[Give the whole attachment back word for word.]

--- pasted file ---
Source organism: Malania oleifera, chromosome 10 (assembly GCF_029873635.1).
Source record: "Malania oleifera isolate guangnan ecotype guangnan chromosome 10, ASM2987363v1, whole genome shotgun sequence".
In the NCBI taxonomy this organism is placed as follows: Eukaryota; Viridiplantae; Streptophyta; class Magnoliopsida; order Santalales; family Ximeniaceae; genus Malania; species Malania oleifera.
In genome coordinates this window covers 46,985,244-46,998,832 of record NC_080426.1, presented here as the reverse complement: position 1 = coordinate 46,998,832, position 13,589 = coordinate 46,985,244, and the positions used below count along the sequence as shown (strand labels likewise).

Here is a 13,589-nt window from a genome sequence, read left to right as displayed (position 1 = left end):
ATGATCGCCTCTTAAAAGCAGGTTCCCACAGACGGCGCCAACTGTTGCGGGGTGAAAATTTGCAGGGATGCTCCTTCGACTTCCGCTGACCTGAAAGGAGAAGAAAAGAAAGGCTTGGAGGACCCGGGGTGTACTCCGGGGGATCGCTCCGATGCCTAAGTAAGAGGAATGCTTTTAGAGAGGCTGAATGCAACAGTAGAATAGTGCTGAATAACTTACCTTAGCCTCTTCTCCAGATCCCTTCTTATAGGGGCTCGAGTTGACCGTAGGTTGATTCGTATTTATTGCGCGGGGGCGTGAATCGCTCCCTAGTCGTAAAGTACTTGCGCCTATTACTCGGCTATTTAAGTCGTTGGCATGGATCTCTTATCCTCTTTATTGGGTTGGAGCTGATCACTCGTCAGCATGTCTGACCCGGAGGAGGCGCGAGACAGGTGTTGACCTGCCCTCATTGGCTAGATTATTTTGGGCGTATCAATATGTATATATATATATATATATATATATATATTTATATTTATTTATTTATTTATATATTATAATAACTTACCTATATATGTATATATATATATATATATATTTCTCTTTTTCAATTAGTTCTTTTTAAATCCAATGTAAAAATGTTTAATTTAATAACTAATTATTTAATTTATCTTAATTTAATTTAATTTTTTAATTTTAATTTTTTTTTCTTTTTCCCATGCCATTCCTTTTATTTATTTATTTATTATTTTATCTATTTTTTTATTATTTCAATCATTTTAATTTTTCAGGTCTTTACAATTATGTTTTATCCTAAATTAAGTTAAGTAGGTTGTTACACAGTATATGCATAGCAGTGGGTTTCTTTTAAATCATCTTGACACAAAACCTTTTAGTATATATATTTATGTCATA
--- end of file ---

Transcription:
Source organism: Malania oleifera, chromosome 10 (assembly GCF_029873635.1).
Source record: "Malania oleifera isolate guangnan ecotype guangnan chromosome 10, ASM2987363v1, whole genome shotgun sequence".
In the NCBI taxonomy this organism is placed as follows: Eukaryota; Viridiplantae; Streptophyta; class Magnoliopsida; order Santalales; family Ximeniaceae; genus Malania; species Malania oleifera.
In genome coordinates this window covers 46,985,244-46,998,832 of record NC_080426.1, presented here as the reverse complement: position 1 = coordinate 46,998,832, position 13,589 = coordinate 46,985,244, and the positions used below count along the sequence as shown (strand labels likewise).

Here is a 13,589-nt window from a genome sequence, read left to right as displayed (position 1 = left end):
ATGATCGCCTCTTAAAAGCAGGTTCCCACAGACGGCGCCAACTGTTGCGGGGTGAAAATTTGCAGGGATGCTCCTTCGACTTCCGCTGACCTGAAAGGAGAAGAAAAGAAAGGCTTGGAGGACCCGGGGTGTACTCCGGGGGATCGCTCCGATGCCTAAGTAAGAGGAATGCTTTTAGAGAGGCTGAATGCAACAGTAGAATAGTGCTGAATAACTTACCTTAGCCTCTTCTCCAGATCCCTTCTTATAGGGGCTCGAGTTGACCGTAGGTTGATTCGTATTTATTGCGCGGGGGCGTGAATCGCTCCCTAGTCGTAAAGTACTTGCGCCTATTACTCGGCTATTTAAGTCGTTGGCATGGATCTCTTATCCTCTTTATTGGGTTGGAGCTGATCACTCGTCAGCATGTCTGACCCGGAGGAGGCGCGAGACAGGTGTTGACCTGCCCTCATTGGCTAGATTATTTTGGGCGTATCAATATGTATATATATATATATATATATATATATATTTATATTTATTTATTTATTTATATATTATAATAACTTACCTATATATGTATATATATATATATATATATTTCTCTTTTTCAATTAGTTCTTTTTAAATCCAATGTAAAAATGTTTAATTTAATAACTAATTATTTAATTTATCTTAATTTAATTTAATTTTTTAATTTTAATTTTTTTTTCTTTTTCCCATGCCATTCCTTTTATTTATTTATTTATTATTTTATCTATTTTTTTATTATTTCAATCATTTTAATTTTTCAGGTCTTTACAATTATGTTTTATCCTAAATTAAGTTAAGTAGGTTGTTACACAGTATATGCATAGCAGTGGGTTTCTTTTAAATCATCTTGACACAAAACCTTTTAGTATATATATTTATGTCATA